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1 . Barbados     Barbados
Barbados is, in many ways, an anomaly. It lies east of the main Lesser Antilles chain in the Atlantic Ocean. Fringing reefs are largely absent, although there is a small fringing structure near Folkestone on the leeward west coast. There are also sub-surface reefs along this coast, where a gently sloping shelf extends about 300 meters seaward to a depth of 10 meters. At the edge of the shelf, the sea floor drops evenly to a depth of about 20 meters. Seaward from this there are further submerged patch reef structures, together with two larger bank barrier reefs, 12-20 meters deep and up to 100 meters wide. Offshore, submerged bank barriers are also found off the southeast coast. The eastern, Atlantic, coast is subject to very high wave energies throughout the year, and much of this coastline is a bare carbonate platform extending out to deep water. Nearshore reefs in Barbados have suffered considerably. Reef flat corals disappeared over 100 years ago with the intensification of agriculture, while considerable declines in coral cover and diversity have been reported on offshore reefs since the 1980s, linked to eutrophication from urbanization and tourism developments.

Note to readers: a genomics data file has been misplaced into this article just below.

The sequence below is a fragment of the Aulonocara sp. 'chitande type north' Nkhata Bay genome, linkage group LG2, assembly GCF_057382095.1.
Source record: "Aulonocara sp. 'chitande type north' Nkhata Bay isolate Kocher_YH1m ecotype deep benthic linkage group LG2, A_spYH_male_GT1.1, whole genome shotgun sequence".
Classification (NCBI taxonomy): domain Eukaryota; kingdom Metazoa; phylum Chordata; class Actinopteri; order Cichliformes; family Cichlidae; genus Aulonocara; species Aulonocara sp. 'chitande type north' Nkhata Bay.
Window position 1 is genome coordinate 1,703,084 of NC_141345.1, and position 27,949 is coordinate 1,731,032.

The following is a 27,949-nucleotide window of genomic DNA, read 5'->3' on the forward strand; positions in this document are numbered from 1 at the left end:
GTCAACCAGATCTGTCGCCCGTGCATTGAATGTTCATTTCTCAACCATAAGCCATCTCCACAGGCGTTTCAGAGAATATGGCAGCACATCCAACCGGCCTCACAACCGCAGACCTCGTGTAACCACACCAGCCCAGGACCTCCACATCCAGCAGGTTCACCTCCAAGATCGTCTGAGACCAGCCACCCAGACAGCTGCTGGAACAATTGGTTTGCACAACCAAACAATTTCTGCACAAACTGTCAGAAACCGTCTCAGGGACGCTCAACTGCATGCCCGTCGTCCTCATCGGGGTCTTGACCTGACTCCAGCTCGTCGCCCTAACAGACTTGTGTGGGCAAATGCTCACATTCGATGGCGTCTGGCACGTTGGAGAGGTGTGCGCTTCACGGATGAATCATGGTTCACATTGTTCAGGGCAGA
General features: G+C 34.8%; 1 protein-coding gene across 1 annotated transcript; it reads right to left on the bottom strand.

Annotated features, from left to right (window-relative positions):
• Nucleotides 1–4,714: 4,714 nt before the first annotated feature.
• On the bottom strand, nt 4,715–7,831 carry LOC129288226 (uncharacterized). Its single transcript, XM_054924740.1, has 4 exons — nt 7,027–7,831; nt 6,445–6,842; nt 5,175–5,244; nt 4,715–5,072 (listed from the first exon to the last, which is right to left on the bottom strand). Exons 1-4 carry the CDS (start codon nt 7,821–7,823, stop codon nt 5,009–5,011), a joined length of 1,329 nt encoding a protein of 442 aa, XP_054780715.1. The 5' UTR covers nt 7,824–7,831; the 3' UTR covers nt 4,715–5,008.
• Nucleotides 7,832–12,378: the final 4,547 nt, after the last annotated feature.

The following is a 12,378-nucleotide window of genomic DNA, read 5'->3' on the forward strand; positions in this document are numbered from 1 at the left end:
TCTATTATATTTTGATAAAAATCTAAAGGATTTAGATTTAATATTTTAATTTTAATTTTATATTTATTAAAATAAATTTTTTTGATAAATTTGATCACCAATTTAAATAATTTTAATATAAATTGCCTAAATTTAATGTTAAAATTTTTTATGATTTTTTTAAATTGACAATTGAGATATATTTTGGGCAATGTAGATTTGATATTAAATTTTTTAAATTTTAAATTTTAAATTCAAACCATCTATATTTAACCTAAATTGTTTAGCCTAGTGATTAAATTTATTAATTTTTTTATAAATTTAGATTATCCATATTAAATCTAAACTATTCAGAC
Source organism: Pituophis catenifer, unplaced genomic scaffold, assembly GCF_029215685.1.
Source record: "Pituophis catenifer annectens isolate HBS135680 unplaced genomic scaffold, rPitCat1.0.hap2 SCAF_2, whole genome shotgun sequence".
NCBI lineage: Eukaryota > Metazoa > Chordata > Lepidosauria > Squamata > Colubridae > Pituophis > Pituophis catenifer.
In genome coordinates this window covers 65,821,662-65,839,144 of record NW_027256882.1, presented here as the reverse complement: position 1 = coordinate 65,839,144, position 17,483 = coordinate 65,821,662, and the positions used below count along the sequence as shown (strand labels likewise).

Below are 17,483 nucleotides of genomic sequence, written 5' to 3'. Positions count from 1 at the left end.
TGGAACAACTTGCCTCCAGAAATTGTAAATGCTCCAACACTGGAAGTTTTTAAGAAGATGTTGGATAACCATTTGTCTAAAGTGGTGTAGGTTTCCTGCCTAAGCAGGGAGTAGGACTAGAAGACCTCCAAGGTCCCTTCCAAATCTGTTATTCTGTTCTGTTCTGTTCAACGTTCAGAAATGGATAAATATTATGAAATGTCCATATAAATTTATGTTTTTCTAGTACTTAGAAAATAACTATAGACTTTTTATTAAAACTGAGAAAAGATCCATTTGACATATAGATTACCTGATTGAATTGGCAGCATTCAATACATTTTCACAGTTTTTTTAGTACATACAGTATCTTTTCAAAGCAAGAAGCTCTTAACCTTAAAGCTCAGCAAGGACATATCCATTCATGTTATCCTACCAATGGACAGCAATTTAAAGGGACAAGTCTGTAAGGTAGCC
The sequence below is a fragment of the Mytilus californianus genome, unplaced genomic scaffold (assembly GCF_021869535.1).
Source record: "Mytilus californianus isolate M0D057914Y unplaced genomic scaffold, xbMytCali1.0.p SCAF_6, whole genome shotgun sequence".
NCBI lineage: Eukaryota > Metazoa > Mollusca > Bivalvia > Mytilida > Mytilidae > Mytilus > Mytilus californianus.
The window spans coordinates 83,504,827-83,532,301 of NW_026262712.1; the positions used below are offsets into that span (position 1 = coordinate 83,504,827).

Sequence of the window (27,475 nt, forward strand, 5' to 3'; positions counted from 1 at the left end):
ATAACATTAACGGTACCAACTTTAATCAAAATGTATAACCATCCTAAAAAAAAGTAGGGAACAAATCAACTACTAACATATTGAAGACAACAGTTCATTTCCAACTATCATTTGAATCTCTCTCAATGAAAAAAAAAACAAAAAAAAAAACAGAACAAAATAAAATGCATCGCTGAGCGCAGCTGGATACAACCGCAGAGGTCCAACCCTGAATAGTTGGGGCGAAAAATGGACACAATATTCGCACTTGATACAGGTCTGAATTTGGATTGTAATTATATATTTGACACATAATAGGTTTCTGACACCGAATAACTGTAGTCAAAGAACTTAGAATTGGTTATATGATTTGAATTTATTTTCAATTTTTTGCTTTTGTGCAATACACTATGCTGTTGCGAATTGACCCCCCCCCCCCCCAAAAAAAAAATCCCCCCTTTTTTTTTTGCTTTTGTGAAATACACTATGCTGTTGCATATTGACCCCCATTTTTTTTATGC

Source: Spalding, M.D., C. Ravilious and E.P. Green , 2001 , World Atlas of Coral Reefs . Prepared at the UNEP World Conservation Monitoring Centre. University of California Press,Berkeley,USA.421p. (See Document)

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